• Loading Data
  • Adding a Data Source
  • MongoDB


This page covers how to use a MongoDB collection as a data source in Rockset. This includes:

  • Create a MongoDB integration to securely connect collections in your MongoDB Atlas account or self-managed MongoDB cluster with Rockset.
  • Create a collection which continuously syncs your data from a MongoDB collection into Rockset in real-time.

Create a MongoDB Integration

A MongoDB integration can be created based on where your MongoDB cluster is located:

Create a Collection

Once you create a collection backed by MongoDB, Rockset scans the MongoDB collections to continuously ingest and then subsequently uses the MongoDB Change Stream to update collections as new records are added to the MongoDB collection.

If your MongoDB collection is a capped collection, MongoDB change streams don't receive deletes for old documents and hence Rockset collection can go out of sync. For this we recommend setting retention on Rockset collection at time of creation.

You can create a collection from a MongoDB source in the Collections tab of the Rockset Console.

Create MongoDB Collection

Note that these operations can also be performed using any of the Rockset client libraries, the Rockset API, or the Rockset CLI.

How it works

When a MongoDB backed collection is created, indexing in Rockset occurs in two stages:

  1. A one-time full scan of the MongoDB collection in which all records are indexed and stored in the Rockset collection.
  2. Following that, continuous monitoring and sync of changes from the MongoDB collection (inserts, deletes and updates) to the Rockset collection in real-time using MongoDB Change Streams.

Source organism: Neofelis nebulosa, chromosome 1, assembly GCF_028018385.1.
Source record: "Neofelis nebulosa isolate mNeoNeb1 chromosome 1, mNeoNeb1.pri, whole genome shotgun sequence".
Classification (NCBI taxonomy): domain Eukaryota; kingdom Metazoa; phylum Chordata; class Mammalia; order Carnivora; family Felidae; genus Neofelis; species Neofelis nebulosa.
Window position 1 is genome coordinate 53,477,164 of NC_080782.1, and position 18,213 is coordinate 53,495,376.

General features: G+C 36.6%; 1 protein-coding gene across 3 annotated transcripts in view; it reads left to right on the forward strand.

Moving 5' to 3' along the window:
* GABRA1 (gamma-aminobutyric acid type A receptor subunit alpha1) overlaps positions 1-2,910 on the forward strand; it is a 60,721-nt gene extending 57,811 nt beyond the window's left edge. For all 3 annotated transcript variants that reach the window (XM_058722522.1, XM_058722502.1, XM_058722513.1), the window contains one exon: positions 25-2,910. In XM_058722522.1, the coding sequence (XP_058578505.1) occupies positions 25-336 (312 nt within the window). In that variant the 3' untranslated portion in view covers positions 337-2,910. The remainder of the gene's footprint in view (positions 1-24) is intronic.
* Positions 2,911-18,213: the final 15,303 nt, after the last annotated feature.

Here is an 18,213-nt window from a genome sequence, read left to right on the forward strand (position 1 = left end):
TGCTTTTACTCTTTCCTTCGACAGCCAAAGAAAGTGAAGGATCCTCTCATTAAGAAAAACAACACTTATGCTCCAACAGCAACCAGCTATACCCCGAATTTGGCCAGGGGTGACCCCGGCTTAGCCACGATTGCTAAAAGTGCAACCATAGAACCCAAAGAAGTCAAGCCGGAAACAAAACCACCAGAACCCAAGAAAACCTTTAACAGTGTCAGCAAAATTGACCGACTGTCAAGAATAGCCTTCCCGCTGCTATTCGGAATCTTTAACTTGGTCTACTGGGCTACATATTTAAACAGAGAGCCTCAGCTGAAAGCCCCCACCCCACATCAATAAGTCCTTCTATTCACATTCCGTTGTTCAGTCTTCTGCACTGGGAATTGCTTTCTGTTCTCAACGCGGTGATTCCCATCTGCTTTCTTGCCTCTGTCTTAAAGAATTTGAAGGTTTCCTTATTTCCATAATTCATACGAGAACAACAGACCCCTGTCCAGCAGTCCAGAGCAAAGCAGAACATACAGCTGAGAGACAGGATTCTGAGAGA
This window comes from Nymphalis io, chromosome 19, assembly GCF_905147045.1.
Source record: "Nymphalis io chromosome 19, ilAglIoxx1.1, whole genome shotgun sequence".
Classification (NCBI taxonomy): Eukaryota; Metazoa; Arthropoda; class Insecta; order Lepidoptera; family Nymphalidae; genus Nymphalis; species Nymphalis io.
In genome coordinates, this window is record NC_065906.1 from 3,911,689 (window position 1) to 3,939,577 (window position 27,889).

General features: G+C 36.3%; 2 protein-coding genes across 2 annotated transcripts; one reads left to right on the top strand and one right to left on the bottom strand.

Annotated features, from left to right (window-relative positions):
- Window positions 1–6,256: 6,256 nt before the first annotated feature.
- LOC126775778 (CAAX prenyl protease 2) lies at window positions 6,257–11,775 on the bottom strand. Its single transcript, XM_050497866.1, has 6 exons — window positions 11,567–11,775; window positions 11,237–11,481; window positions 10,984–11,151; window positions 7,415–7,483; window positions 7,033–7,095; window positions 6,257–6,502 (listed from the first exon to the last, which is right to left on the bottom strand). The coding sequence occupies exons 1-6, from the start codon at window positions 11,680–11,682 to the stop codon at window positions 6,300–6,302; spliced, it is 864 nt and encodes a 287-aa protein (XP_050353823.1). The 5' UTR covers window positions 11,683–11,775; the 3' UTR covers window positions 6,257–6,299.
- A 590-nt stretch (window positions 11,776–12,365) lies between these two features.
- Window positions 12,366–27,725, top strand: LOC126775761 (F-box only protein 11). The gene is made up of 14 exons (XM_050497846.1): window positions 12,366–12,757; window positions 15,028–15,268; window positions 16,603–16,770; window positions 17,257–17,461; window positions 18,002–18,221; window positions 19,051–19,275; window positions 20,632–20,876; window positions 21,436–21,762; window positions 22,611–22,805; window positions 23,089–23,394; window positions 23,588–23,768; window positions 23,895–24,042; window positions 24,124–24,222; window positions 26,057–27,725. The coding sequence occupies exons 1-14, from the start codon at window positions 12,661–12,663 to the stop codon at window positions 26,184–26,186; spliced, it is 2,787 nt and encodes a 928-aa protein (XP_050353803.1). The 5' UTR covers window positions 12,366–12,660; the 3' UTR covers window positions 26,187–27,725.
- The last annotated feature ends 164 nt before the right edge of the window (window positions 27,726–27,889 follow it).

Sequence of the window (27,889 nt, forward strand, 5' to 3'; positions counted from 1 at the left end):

Once a MongoDB backed collection is set up, it will be a replica of the MongoDB collection, up-to-date to within a few seconds.

MongoDB Best Practices

When the MongoDB database is under heavy load, it affects the speed at which we can read updates. Below are some best practices for connecting MongoDB as a source with Rockset:

  • Start bulk ingest when your MongoDB database is under light load
    • This allows Rockset to do the one-time full scan of MongoDB without any read throttling
  • Increase the read-throughput on the MongoDB cluster for bulk ingest
    • Use common techniques to increase read performance for the initial scan. See some recommended techniques in a blog from our solution engineering team
    • Prefer using read replica to connect as a source with Rockset. Refer to this MongoDB doc for details on how you can setup a connection string with a readPreference flag
    • Rockset uses majority read concern. Read concern "majority" guarantees that the data read has been acknowledged by a majority of the replica set members (i.e. the documents read are durable and guaranteed not to roll back).
      • Make sure that majority read concern is enabled by following the instructions in this link.
      • Majority read concern is also a requirement for Change Streams in MongoDB 4.0 and earlier.
  • Increase the op-log size
    • See MongoDB recommendation for workloads that might require a larger oplog size
    • If the source MongoDB collection has a high write and update rate of operations, it is recommended to increase the op-log size.
      • MongoDB recommends that the oplog size for a cluster should be enough to facilitate a 24 hour Replication Oplog Window. For example, if you are generating 1 GB oplog/hour on average, then the recommendation is that your oplog is 24 GB.
    • Setup alerts on MongoDB project to trigger if the op-log churn (GB / Hour) exceeds a specified threshold.
  • Monitor streaming ingest metrics in Rockset
    • If your org’s virtual instance is nearing peak streaming ingest rate consider increasing its size to avoid an increase in data latency and slow queries
      • Once the streaming ingest rate is reduced you can decrease the virtual instance size back for cost control
      • Using the metrics endpoint you can set alerts with your preferred monitoring tool
    • If the ingest keeps getting rate limited for a prolonged period of time, depending on your oplog size and churn rate, Rockset might not be able to catch up with all the updates coming from MongoDB, and the collection will enter an unrecoverable error state that will require re-creating it.